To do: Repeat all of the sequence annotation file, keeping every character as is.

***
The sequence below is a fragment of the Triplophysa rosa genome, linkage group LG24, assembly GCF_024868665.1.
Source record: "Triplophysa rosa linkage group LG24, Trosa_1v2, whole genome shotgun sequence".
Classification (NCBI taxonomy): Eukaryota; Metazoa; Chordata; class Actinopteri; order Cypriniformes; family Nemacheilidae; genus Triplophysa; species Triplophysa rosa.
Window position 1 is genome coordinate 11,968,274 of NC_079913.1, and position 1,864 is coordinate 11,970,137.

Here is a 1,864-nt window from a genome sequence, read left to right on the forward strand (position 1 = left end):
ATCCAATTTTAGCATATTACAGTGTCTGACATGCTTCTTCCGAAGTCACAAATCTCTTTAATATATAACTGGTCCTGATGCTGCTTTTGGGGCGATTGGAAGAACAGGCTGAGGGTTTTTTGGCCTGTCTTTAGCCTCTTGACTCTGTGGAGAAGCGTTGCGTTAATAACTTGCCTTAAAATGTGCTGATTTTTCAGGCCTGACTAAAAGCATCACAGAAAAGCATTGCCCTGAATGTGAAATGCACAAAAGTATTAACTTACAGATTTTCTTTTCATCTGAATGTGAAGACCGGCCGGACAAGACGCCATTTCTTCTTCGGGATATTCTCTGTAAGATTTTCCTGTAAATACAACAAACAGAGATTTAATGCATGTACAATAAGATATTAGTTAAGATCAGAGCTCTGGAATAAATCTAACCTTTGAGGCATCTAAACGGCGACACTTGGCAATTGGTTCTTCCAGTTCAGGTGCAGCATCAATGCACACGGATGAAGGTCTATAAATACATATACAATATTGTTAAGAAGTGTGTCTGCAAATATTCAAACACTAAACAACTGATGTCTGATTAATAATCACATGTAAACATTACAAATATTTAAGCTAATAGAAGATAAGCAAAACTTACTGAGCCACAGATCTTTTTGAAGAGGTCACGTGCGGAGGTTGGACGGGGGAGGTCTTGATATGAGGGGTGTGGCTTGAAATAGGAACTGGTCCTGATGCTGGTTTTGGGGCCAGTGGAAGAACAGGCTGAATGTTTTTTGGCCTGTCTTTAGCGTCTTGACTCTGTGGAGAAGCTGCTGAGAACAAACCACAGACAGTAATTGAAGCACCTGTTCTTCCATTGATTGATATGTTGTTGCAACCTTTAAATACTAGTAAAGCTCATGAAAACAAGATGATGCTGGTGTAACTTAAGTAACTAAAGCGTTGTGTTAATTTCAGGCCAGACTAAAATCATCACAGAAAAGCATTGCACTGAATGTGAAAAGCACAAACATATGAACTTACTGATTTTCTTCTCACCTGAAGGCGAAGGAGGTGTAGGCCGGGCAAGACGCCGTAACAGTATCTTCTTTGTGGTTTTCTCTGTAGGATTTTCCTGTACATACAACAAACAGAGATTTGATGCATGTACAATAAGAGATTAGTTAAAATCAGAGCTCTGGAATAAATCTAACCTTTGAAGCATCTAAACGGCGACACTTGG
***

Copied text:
The sequence below is a fragment of the Triplophysa rosa genome, linkage group LG24, assembly GCF_024868665.1.
Source record: "Triplophysa rosa linkage group LG24, Trosa_1v2, whole genome shotgun sequence".
Classification (NCBI taxonomy): Eukaryota; Metazoa; Chordata; class Actinopteri; order Cypriniformes; family Nemacheilidae; genus Triplophysa; species Triplophysa rosa.
Window position 1 is genome coordinate 11,968,274 of NC_079913.1, and position 1,864 is coordinate 11,970,137.

Here is a 1,864-nt window from a genome sequence, read left to right on the forward strand (position 1 = left end):
ATCCAATTTTAGCATATTACAGTGTCTGACATGCTTCTTCCGAAGTCACAAATCTCTTTAATATATAACTGGTCCTGATGCTGCTTTTGGGGCGATTGGAAGAACAGGCTGAGGGTTTTTTGGCCTGTCTTTAGCCTCTTGACTCTGTGGAGAAGCGTTGCGTTAATAACTTGCCTTAAAATGTGCTGATTTTTCAGGCCTGACTAAAAGCATCACAGAAAAGCATTGCCCTGAATGTGAAATGCACAAAAGTATTAACTTACAGATTTTCTTTTCATCTGAATGTGAAGACCGGCCGGACAAGACGCCATTTCTTCTTCGGGATATTCTCTGTAAGATTTTCCTGTAAATACAACAAACAGAGATTTAATGCATGTACAATAAGATATTAGTTAAGATCAGAGCTCTGGAATAAATCTAACCTTTGAGGCATCTAAACGGCGACACTTGGCAATTGGTTCTTCCAGTTCAGGTGCAGCATCAATGCACACGGATGAAGGTCTATAAATACATATACAATATTGTTAAGAAGTGTGTCTGCAAATATTCAAACACTAAACAACTGATGTCTGATTAATAATCACATGTAAACATTACAAATATTTAAGCTAATAGAAGATAAGCAAAACTTACTGAGCCACAGATCTTTTTGAAGAGGTCACGTGCGGAGGTTGGACGGGGGAGGTCTTGATATGAGGGGTGTGGCTTGAAATAGGAACTGGTCCTGATGCTGGTTTTGGGGCCAGTGGAAGAACAGGCTGAATGTTTTTTGGCCTGTCTTTAGCGTCTTGACTCTGTGGAGAAGCTGCTGAGAACAAACCACAGACAGTAATTGAAGCACCTGTTCTTCCATTGATTGATATGTTGTTGCAACCTTTAAATACTAGTAAAGCTCATGAAAACAAGATGATGCTGGTGTAACTTAAGTAACTAAAGCGTTGTGTTAATTTCAGGCCAGACTAAAATCATCACAGAAAAGCATTGCACTGAATGTGAAAAGCACAAACATATGAACTTACTGATTTTCTTCTCACCTGAAGGCGAAGGAGGTGTAGGCCGGGCAAGACGCCGTAACAGTATCTTCTTTGTGGTTTTCTCTGTAGGATTTTCCTGTACATACAACAAACAGAGATTTGATGCATGTACAATAAGAGATTAGTTAAAATCAGAGCTCTGGAATAAATCTAACCTTTGAAGCATCTAAACGGCGACACTTGG